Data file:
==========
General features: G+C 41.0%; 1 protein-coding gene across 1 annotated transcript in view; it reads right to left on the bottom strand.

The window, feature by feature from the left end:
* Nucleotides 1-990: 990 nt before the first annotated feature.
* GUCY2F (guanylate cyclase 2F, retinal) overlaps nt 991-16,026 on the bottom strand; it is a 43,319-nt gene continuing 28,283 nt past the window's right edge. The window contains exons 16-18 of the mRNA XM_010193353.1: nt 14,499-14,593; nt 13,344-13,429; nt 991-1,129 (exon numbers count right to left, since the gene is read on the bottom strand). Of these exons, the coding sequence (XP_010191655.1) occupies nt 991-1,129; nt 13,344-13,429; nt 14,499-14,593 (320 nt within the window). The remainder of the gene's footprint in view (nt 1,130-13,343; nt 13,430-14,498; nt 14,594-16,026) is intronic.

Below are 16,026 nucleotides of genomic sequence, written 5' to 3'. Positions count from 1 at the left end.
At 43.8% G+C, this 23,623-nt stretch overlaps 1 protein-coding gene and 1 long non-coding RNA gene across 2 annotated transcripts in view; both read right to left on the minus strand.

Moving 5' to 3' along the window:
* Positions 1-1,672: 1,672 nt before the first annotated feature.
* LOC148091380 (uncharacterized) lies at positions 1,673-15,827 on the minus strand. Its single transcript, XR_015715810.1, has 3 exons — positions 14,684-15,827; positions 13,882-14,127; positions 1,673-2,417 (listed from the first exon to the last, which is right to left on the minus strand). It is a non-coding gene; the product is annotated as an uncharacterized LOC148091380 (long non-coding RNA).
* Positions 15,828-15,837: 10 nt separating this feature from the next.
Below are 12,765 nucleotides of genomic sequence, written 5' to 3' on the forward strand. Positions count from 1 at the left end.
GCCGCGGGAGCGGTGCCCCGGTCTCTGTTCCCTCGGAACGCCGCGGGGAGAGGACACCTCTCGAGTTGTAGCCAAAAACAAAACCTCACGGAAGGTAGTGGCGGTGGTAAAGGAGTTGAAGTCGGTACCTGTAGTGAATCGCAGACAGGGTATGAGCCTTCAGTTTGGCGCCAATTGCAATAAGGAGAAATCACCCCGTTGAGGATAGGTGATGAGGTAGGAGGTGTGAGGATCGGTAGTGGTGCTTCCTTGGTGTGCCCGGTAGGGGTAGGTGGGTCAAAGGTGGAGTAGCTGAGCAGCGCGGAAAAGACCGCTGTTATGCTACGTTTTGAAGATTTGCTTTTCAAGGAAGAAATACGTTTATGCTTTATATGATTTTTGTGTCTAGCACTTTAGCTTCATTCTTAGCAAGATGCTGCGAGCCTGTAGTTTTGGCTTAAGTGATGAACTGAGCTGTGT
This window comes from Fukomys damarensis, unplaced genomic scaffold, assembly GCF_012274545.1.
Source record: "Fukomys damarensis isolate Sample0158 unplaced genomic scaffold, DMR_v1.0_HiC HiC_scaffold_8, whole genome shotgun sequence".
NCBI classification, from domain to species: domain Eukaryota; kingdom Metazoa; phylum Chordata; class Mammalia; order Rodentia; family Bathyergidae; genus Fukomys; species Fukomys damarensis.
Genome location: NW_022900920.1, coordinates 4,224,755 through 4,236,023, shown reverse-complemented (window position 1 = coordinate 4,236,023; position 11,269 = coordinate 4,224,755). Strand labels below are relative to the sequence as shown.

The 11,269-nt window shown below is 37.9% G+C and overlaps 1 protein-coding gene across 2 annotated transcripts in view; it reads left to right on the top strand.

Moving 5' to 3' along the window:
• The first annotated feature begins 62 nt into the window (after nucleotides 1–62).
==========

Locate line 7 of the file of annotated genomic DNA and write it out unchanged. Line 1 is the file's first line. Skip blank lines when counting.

Moving 5' to 3' along the window: